Turmeric, Curcumin & Black Pepper

Since there is a lot of confusion about turmeric, curcumin and the use of black pepper, I decided to write a dedicated post as a reference in our FAQ section.
Inevitably when I post a recipe in the AIP Recipe Collection Facebook Group and indicate that we should “omit black pepper unless it’s been successfully reintroduced,” I’m flooded with questions or comments that black pepper must be added to the recipe or the turmeric isn’t going to be effective as an anti-inflammatory compound, so let me share the research I’ve found.

Turmeric & Curcumin – The Same Thing?

First thing’s first – DO NOT confuse turmeric with its most well-known active compound, curcumin. Turmeric contains a variety of inflammation-fighting compounds known as curcuminoids ~ the most widely known and extensively studied of which is curcumin.
That said, if you’re questioning the efficacy of turmeric without black pepper based on something you’ve read, I encourage you to go back and re-read the information – it’s more likely than not that you’re reading about the compound CURCUMIN as an EXTRACT, not TURMERIC itself as a WHOLE herbaceous tuber or spice. 
While it’s true that curcumin – the compound or extract on its own, requires a compound in black pepper called piperine for it (curcumin) to be effective, unfortunately this has led people to believe that it’s useless taking or using TURMERIC as a whole herb/spice without black pepper. This is simply not the case.

What’s Better, Turmeric or Curcumin?

Well known lecturer, botanist and herbalist, David Winston states, “ In my experience, I achieve better clinical outcomes with whole Turmeric products.” Importantly, he also points out that, large doses of curcumin (the extract) can cause gastric upset, while the herb turmeric (as a whole) contains a number of active ingredients that combine to have a gastro-protective effect. 
A very important point to understand with turmeric is that the naturally occurring molecules and the volatile oils naturally contained within turmeric actually help its many compounds to absorb and metabolize. So in other words, turmeric by itself, with nothing added, absorbs quite well because of the synergism of the molecules contained within turmeric. It’s when the product is broken down into different compounds, like curcumin supplements, that additional compounds (like those extracted from black pepper) are required for absorption. 
CONCLUSION:  You do NOT need to add black pepper to reap the benefits of turmeric when you’re using turmeric as a whole herb/spice.
It reminds me of what Dr. Ballantyne, one of the pioneers of the Autoimmune Protocol, says … “if you want the benefit of the thing, just eat the thing” … not the compound or extract or essence of the thing (she was referencing things like vanilla, extracts and essential oils – but the same applies here with herbs).
More often than not, nature knows best and has already pre-packaged all of the compounds and components you need – right there in the food or herb – no need for scientific intervention or additions!

What About Absorption?

There is no harm in adding black pepper when using turmeric IF you are tolerant to it and you’re not in the elimination stage of the AIP, but the truth is you don’t need it to absorb the molecules contained within turmeric.
The main difference is that turmeric with black pepper will likely absorb faster than turmeric by itself and may stay in the blood stream longer. This is neither good nor bad. Using turmeric with a healthy fat such a coconut milk, coconut oil, good quality extra virgin olive oil, or avocado oil will enhance overall absorption, so there’s an option for you if you really feel you must add something.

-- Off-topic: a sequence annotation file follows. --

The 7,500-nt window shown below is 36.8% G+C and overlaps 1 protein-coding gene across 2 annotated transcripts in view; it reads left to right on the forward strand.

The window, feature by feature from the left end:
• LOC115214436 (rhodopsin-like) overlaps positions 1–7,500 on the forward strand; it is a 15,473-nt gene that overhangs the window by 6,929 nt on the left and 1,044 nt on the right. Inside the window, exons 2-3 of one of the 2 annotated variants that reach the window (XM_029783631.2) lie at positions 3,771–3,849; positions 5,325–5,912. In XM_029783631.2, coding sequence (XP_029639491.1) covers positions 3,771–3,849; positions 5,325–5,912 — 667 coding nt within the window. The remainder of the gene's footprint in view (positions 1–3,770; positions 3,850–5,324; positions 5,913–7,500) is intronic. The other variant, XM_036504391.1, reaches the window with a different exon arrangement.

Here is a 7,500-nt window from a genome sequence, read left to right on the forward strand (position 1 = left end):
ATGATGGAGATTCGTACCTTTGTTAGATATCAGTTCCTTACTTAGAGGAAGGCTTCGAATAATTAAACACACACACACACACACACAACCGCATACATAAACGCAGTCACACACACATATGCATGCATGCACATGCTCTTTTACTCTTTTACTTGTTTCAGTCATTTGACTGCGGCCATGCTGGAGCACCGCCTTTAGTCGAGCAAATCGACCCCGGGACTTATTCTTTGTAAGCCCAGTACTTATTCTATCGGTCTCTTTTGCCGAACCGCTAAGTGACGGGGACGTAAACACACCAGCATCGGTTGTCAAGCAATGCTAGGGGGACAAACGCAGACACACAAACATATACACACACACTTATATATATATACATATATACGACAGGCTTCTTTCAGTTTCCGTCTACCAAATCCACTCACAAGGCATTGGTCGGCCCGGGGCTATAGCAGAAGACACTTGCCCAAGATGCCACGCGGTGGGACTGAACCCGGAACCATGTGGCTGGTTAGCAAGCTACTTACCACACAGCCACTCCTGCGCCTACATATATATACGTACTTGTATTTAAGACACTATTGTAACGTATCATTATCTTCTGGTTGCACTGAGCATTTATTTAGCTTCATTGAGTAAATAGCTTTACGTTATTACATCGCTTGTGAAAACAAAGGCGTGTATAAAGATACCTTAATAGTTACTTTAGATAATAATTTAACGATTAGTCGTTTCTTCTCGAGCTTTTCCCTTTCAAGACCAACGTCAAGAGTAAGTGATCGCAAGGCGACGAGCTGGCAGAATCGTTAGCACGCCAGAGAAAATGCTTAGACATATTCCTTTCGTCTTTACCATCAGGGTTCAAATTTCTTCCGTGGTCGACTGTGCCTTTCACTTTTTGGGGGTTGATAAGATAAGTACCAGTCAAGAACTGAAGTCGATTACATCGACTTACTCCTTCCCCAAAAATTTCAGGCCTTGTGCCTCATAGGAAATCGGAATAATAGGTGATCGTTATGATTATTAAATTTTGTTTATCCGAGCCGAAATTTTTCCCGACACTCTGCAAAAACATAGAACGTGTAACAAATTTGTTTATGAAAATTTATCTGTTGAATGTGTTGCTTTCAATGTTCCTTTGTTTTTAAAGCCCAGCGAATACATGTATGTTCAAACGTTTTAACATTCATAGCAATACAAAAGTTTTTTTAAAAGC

To Summarize:

Curcumin itself as an extract/compound (man-made) is harder for the body to absorb and therefore requires the addition of the black pepper compound called piperine. Curcumin is more easily excreted and can also cause gastric upset when consumed in large quantities.
Turmeric as a whole (nature-made) absorbs well in the body because of the other naturally occurring compounds in turmeric itself and does not require anything to aid absorption. Turmeric as a whole has a gastro-protective effect.
Never forget that we, and our diseases, are all unique. What works for one person, doesn’t always work for someone else. There is no saying turmeric will improve everyone’s health or their inflammation to the same extent as it will someone else – even someone else with the same disease.
In Depth Resource:
Check out this post from Emery Herbals – A Tale of Turmeric, The Quest for Whole Plant Medicine

Turmeric Recipes!

Looking for some great ways to incorporate turmeric into your diet?
Check out my friend Indira’s cookbook – AIP Indian Fusion – click here. I have a teaser recipe from the AIP Indian Fusion Cookbook you can enjoy, just click here – Tandoori Shrimp & Kale Bowl. I also have my very own recipe creation, Honey Curry Chicken Breasts which includes an AIP compliant Curry Spice Blend that I always keep on hand – be sure to check it out. If you’re looking for a warming anti-inflammatory treat, you’ll want to grab some Sip Herbals Coffee substitute (Save 10% off every order with Code: “AIP10”) and whip up this ahhh-mazing Golden Milk Latte!
Still want more? We have LOTS of flavorful recipes that incorporate turmeric posted in my FREE, searchable AIP Recipe Collection Facebook Group – just click here to join!  Once you’re a member, you can simply search for “turmeric” or for things like golden milk, turmeric lemonade, lattes,  curry pastes, Indian dishes and so much more.